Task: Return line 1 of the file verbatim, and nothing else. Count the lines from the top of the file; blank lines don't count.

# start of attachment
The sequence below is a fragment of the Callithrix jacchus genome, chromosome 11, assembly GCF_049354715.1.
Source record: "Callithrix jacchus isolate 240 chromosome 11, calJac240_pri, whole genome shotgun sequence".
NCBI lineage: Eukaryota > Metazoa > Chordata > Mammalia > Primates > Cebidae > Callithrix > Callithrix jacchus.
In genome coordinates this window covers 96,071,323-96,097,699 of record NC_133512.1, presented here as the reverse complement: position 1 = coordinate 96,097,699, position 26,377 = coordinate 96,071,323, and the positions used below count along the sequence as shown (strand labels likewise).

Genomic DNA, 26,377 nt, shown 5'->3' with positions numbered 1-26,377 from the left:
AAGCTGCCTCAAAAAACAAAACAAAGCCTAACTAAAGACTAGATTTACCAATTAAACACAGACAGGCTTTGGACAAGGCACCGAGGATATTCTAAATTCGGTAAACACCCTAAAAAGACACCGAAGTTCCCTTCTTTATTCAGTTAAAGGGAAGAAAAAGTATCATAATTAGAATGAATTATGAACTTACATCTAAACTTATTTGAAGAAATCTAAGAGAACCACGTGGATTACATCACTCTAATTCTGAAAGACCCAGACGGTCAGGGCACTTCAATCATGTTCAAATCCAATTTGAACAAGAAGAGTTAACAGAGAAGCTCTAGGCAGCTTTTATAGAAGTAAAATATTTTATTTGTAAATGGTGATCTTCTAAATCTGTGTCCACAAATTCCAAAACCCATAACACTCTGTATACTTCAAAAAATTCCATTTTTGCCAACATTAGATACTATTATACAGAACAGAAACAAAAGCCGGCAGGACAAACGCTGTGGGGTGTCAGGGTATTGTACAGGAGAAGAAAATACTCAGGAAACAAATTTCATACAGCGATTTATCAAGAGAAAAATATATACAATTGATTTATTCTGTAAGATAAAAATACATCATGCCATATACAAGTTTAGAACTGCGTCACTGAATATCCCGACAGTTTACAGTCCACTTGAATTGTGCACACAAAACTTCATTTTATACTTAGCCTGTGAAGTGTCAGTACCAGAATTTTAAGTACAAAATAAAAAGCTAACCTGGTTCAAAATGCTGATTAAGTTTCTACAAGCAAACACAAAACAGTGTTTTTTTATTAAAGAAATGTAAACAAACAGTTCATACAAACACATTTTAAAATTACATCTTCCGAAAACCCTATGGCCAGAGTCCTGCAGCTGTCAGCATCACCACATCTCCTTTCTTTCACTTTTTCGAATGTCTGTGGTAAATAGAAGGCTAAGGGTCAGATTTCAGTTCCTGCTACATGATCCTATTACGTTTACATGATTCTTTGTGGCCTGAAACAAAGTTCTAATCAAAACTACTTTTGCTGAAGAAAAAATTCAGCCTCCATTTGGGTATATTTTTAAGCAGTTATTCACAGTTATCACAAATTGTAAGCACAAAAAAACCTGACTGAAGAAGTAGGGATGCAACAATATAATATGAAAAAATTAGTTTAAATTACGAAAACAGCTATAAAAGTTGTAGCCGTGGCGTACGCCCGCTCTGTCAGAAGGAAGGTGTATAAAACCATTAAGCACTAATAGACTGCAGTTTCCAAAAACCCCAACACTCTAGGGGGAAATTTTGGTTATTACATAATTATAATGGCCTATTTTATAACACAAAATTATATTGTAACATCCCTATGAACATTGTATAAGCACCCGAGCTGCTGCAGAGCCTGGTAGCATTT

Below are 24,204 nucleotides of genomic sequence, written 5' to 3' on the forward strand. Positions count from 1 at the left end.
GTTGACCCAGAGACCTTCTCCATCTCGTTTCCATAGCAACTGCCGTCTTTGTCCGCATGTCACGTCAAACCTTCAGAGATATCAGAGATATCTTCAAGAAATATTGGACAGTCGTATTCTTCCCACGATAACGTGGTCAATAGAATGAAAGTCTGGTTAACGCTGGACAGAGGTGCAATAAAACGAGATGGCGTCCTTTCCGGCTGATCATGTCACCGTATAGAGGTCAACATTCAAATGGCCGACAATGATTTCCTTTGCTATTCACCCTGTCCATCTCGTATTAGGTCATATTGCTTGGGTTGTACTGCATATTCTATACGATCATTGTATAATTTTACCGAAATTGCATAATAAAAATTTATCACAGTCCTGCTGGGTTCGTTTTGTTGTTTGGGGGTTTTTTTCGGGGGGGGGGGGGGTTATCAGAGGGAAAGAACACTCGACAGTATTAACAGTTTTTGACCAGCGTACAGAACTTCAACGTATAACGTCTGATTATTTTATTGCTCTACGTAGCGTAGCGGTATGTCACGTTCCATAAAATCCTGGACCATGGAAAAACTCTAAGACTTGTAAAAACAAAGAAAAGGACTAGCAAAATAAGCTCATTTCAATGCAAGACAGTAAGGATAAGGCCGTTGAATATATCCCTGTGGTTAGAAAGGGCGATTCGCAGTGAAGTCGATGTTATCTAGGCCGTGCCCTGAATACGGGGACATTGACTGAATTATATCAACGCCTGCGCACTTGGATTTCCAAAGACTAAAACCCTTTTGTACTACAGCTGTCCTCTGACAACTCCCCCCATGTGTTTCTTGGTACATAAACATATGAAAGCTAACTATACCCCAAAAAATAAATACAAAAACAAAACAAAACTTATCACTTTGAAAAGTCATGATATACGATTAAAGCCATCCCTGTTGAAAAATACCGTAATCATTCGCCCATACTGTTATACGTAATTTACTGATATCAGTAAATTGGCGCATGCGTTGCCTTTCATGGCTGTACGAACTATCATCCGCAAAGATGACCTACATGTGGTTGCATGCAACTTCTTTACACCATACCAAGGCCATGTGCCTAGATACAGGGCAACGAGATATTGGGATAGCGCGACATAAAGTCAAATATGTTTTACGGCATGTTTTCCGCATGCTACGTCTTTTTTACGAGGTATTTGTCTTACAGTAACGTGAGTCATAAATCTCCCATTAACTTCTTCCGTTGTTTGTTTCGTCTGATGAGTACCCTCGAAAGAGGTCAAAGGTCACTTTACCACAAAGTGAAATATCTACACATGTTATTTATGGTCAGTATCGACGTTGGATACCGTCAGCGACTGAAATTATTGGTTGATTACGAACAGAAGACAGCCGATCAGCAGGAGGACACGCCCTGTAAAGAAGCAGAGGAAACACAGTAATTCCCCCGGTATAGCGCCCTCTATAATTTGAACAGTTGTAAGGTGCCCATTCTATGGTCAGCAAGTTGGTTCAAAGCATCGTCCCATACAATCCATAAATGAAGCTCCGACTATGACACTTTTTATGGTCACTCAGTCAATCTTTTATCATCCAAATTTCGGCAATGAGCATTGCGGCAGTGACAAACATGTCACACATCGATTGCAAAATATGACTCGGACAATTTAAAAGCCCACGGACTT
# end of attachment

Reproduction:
The sequence below is a fragment of the Callithrix jacchus genome, chromosome 11, assembly GCF_049354715.1.